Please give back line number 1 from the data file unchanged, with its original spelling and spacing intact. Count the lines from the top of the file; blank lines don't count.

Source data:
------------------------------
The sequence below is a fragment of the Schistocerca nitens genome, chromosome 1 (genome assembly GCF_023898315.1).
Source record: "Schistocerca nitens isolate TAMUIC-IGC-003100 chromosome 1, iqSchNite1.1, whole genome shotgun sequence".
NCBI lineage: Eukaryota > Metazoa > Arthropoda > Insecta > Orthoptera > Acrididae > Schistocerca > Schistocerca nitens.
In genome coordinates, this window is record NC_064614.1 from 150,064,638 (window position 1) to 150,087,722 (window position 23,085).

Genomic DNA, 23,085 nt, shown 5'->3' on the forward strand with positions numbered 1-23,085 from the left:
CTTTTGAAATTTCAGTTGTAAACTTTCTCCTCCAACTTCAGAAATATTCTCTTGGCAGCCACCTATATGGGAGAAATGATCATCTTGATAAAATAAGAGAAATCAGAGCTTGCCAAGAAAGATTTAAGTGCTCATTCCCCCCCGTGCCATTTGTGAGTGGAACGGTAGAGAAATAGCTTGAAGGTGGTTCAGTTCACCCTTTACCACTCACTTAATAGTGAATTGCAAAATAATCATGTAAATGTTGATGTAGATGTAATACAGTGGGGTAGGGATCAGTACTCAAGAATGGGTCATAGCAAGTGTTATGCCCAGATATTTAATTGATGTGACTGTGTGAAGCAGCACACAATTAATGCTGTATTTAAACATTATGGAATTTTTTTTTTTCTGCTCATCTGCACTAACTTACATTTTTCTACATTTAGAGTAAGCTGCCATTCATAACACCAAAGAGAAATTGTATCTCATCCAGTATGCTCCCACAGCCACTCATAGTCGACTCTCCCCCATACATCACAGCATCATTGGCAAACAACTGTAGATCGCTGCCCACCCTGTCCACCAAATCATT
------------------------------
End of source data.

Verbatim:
The sequence below is a fragment of the Schistocerca nitens genome, chromosome 1 (genome assembly GCF_023898315.1).